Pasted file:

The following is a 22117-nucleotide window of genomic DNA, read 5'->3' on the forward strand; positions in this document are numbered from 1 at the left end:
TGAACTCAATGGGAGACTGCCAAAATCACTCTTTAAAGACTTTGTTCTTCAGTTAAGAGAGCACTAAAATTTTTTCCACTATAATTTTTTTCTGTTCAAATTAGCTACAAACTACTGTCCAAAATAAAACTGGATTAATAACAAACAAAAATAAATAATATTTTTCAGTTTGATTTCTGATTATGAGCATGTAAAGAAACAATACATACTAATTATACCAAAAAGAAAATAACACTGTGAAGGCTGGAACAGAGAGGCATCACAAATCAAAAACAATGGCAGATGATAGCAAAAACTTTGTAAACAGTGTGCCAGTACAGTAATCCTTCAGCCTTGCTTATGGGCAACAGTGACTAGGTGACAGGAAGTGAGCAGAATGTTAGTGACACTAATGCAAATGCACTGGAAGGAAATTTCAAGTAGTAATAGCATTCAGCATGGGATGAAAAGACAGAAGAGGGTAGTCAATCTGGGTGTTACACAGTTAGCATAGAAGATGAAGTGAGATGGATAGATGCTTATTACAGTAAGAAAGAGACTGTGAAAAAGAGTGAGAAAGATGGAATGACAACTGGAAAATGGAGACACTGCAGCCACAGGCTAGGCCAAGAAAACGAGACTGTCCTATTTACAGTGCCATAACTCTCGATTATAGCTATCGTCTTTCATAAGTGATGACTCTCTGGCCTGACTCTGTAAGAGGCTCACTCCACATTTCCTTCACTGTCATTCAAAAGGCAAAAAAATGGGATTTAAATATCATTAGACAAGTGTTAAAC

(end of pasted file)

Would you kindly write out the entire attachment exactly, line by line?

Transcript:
The following is a 22117-nucleotide window of genomic DNA, read 5'->3' on the forward strand; positions in this document are numbered from 1 at the left end:
TGAACTCAATGGGAGACTGCCAAAATCACTCTTTAAAGACTTTGTTCTTCAGTTAAGAGAGCACTAAAATTTTTTCCACTATAATTTTTTTCTGTTCAAATTAGCTACAAACTACTGTCCAAAATAAAACTGGATTAATAACAAACAAAAATAAATAATATTTTTCAGTTTGATTTCTGATTATGAGCATGTAAAGAAACAATACATACTAATTATACCAAAAAGAAAATAACACTGTGAAGGCTGGAACAGAGAGGCATCACAAATCAAAAACAATGGCAGATGATAGCAAAAACTTTGTAAACAGTGTGCCAGTACAGTAATCCTTCAGCCTTGCTTATGGGCAACAGTGACTAGGTGACAGGAAGTGAGCAGAATGTTAGTGACACTAATGCAAATGCACTGGAAGGAAATTTCAAGTAGTAATAGCATTCAGCATGGGATGAAAAGACAGAAGAGGGTAGTCAATCTGGGTGTTACACAGTTAGCATAGAAGATGAAGTGAGATGGATAGATGCTTATTACAGTAAGAAAGAGACTGTGAAAAAGAGTGAGAAAGATGGAATGACAACTGGAAAATGGAGACACTGCAGCCACAGGCTAGGCCAAGAAAACGAGACTGTCCTATTTACAGTGCCATAACTCTCGATTATAGCTATCGTCTTTCATAAGTGATGACTCTCTGGCCTGACTCTGTAAGAGGCTCACTCCACATTTCCTTCACTGTCATTCAAAAGGCAAAAAAATGGGATTTAAATATCATTAGACAAGTGTTAAAC